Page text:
Ocean Plastics

Breakwater documentary raises funds and awareness of marine litter in UK

written by Oceanographic Staff

“I wanted to capture an accurate representation of my experience of local action in my area.”

Surfers Against Sewage South West Rep. Emma Askew has created a documentary to highlight the importance of local action in conservation.

The documentary explores the human aspects of marine litter through a variety of local case studies. Askew speaks with eco-warrior school children, a local professor of Zoology and fellow Surfers Against Sewage (SAS) volunteers. Additionally, successful sustainable businesses such as Sea Lion Boards, Tucca Swim and Planet Earth Games make an appearance.

breakwater-documentary

Askew, who is also an environmental researcher, wrote to David Attenborough two years ago for career advice. He replied stating that she should create her own production company, which gave her the courage to be proactive and to drive the production of Breakwater.

“After working as an SAS South West Rep, I was utterly inspired by the way the charity operates as it places the responsibility within the people to lead action against marine litter,” said Askew. “This charity in particular was an immense driving factor that empowered me to create a production that celebrates the hard work of society, including the team and volunteers of SAS, in encouraging national and global ocean conservation.”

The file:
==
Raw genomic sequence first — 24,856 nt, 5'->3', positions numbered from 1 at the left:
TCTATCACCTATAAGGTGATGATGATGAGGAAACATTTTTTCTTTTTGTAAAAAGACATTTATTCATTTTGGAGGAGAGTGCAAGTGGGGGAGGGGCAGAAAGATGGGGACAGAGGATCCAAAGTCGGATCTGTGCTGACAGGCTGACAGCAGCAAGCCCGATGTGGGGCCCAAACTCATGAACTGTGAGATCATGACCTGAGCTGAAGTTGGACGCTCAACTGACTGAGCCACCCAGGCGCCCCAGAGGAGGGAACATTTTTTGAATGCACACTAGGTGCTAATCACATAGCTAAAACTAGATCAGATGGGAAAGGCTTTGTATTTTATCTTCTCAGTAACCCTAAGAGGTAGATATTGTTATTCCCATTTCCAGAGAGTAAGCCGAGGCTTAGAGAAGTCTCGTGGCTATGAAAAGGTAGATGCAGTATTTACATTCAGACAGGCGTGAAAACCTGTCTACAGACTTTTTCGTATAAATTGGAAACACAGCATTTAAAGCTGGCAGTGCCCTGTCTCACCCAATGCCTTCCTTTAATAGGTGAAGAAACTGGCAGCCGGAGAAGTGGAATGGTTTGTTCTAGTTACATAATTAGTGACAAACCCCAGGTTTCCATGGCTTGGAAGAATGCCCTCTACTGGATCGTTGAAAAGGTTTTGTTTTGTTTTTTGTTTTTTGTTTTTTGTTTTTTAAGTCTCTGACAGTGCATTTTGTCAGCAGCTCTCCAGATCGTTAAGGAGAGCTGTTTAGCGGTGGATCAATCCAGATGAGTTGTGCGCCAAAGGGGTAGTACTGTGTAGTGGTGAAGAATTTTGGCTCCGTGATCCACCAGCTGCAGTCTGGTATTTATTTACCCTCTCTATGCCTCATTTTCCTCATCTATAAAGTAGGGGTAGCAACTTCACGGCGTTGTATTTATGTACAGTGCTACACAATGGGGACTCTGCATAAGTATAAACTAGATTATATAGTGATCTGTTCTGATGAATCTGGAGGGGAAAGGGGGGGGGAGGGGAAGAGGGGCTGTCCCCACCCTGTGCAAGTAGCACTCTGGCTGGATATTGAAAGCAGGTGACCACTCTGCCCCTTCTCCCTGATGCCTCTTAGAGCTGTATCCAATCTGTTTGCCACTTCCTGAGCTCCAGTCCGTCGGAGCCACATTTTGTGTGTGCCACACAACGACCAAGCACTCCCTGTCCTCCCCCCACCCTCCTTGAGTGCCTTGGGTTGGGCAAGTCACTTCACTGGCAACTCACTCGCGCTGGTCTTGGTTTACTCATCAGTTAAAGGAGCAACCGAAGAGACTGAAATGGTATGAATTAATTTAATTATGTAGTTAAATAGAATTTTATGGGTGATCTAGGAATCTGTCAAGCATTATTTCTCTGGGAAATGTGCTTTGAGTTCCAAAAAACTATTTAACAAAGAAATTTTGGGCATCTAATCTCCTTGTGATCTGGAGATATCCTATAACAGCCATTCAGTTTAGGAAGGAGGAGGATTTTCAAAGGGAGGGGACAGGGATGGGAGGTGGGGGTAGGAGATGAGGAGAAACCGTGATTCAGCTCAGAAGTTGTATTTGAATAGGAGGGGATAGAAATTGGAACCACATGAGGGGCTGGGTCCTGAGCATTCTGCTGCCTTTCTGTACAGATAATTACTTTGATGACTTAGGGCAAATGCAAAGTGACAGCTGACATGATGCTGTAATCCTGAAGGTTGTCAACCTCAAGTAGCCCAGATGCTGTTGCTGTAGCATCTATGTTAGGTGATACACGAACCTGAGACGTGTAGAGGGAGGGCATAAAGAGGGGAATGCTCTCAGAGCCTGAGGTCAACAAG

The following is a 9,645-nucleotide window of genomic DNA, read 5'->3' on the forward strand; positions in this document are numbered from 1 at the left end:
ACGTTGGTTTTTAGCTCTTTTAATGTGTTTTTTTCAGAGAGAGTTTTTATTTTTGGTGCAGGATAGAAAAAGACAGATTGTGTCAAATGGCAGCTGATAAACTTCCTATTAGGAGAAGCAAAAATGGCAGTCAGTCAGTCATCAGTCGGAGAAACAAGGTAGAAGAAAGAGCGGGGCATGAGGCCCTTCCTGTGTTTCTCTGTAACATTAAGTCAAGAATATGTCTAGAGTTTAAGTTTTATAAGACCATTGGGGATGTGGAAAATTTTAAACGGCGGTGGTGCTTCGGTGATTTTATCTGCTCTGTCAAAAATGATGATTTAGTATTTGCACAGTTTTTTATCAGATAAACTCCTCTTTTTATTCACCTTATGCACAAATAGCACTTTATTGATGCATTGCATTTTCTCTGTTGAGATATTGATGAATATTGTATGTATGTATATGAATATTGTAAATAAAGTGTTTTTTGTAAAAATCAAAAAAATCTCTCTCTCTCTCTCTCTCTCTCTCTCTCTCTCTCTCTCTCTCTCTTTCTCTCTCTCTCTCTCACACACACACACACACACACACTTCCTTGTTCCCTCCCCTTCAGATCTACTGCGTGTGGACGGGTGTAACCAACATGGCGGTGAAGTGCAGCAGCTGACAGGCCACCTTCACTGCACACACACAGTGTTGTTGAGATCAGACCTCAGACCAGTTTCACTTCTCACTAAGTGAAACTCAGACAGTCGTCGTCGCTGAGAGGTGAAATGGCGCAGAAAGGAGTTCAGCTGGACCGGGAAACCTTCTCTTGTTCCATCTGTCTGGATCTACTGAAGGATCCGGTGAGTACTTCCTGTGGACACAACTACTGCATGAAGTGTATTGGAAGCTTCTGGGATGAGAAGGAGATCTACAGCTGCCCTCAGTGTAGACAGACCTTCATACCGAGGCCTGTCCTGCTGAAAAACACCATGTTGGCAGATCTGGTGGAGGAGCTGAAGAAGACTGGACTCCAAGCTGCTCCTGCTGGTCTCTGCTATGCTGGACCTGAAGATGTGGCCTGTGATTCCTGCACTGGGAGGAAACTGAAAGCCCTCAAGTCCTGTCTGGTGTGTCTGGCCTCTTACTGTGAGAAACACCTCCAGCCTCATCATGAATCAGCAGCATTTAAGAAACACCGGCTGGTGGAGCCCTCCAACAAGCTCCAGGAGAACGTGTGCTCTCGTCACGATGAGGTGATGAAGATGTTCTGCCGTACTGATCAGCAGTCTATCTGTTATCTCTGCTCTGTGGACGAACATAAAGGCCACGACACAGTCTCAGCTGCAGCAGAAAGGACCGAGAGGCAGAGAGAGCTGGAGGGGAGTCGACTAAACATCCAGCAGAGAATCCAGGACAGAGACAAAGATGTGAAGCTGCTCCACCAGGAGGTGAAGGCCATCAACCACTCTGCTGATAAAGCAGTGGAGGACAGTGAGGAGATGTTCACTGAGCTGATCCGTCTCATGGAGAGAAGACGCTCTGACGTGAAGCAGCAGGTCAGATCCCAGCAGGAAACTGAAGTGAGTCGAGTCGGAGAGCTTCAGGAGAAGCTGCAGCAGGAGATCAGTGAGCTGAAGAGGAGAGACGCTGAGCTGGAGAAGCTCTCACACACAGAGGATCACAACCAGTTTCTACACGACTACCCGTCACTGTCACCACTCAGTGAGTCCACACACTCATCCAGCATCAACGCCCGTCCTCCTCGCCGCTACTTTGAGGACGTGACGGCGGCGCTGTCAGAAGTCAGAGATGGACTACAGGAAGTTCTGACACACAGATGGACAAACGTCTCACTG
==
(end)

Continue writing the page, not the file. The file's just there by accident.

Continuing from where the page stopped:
breakwater-documentary

Askew even coined the term Breakwater in an effort to describe a modernised movement where local and societal mitigation can act as a barrier between marine litter and the ocean. The documentary also looks to celebrate the fact that there have been numerous positive changes made across schools, businesses and society.

“Having filmed many different forms of community action, from beach cleans to educational workshops, it became extremely clear to me that it’s crucial for a large group of society to act imperfectly against marine litter, rather than for a smaller group to act perfectly,” she added. “It proved to me that as a society we need to empower each other with our successes, and I believe that far more will be achieved this way. Additionally, I want people to understand that although there are many local efforts to commend, it is vital to keep up the pressure. In fact, the motive behind ‘Breakwater’ is to motivate future action by addressing the long-term individual changes that society needs to make to prevent damage to human health and well-being, the environment and the economy in the most effective way.”

You can watch the trailer here:

The full version of Breakwater will premiere at the Exeter Phoenix on August 17th, with representatives from Surfers Against Sewage, Finisterre and Plastic Free Exeter.

Credit must go to Askew’s production team: Matt Bell (cinematographer), duodigital (editing and drone cinematography), Felicity Flashman (underwater cinematography), Freddy Mercer (music production) and Michael Smith (voiceover).

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